Creating Long-term Efficiency in Seattle’s First Deep Green Project

August 11, 2014

At the intersection of the Wallingford and Fremont neighborhoods, on the corner of North 34th Street and Stone Way in Seattle, Stone34 stands as a new emblem of sustainability. This 129,000 square-foot urban mixed-use development offers a fresh perspective in the way office and retail space combine to create a uniquely sustainable building for tenants and the community.

McKinstry worked with Skanska Development Group on this design-build milestone project, providing innovative mechanical and plumbing services. As the first project built to the standards of the City of Seattle’s Deep Green pilot program, modeled after the International Living Building Challenge, there were a number of challenges presented while adhering to extremely rigorous green building standards. Per the program’s requirements, Stone34 is designed to reduce water and energy use by 75 percent, compared to similar office buildings, and capture and use at least 50 percent of stormwater on site.

The building is heated and cooled through a hydronic system that uses chilled beams and a heat recovery chiller. The system includes a phase change thermal energy storage tank that uses bricks of “flat ice,” imported from England, that freeze and thaw at 55⁰F. The building has a highly efficient envelope, and is designed to allow for passive cooling and heating through a dedicated outdoor air system. Other sustainable elements include a rainwater harvesting system with re-use for the plumbing systems, natural and LED lighting, motion sensors, low-flow water fixtures, electric car charging stations, ediblelandscaping and public bike racks. Though these cutting-edge systems within the building are extremely complex, they are highly efficient and have allowed the project to target a LEED® CS Platinum certification.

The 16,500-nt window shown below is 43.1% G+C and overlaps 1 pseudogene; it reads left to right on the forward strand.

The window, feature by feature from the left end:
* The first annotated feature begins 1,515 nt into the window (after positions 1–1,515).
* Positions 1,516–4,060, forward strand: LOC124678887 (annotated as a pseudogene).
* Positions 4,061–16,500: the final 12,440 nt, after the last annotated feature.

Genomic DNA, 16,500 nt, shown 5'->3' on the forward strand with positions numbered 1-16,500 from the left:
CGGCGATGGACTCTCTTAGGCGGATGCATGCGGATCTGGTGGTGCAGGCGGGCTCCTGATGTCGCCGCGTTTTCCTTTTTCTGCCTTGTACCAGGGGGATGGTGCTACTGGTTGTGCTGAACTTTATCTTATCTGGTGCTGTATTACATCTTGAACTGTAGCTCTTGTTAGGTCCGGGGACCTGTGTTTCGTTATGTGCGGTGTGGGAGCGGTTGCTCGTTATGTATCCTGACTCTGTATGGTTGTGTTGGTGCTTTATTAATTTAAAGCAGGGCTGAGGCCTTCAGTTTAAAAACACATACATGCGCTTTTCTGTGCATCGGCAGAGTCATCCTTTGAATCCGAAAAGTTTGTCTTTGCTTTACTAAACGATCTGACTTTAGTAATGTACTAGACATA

Early in the design process, McKinstry completed an energy model that verified which specific systems best fit the needs of the owner and the requirements of the Living Building Pilot. This model made it possible for alterations to the project to be made as quickly and seamlessly as possible throughout the design process. The design team also used expected user behavior communicated from the owner to improve their models and ensure they remained on track to meet the rigorous energy and water conservation goals. The result of this process was a model of the thoughtful and innovative partnership between developer, tenant and community.

To demonstrate compliance with the strict energy and water reduction goals, the project team has guaranteed the absolute energy performance of the whole building. Modeling this type of whole-building energy use is extremely challenging, especially considering the uncertain nature of how tenants will behave in the building. But its importance rests on the entire project team, which is at risk for a financial penalty from the city if the building does not live up to its guarantee.

The team integrated a three year measurement and verification (M&V) process that will monitor energy and water usage. Activity from the M&V meter will be displayed on a dashboard in the lobby, depicting near-real-time consumption data, historical data and trends to the public. In this sense, the building becomes a living example of how tenants can interact with a space in a sustainable, efficient way. Other behavior modification initiatives include timed showers for employees and an art feature tied to the building’s energy grid.

The participation of primary Stone34 office tenant, Brooks Sports, has been pivotal to this project’s success. Brooks participated in the design process, informed the energy model, will engage employees in water and energy use reduction tactics and has shouldered the risk of not meeting their energy reduction goals.

As the systems and methods of sustainable design continue to evolve in the built environment, Stone34 stands as a testament to building smarter neighborhoods and, ultimately, smarter cities through deep green construction.

Article written by Ash Awad

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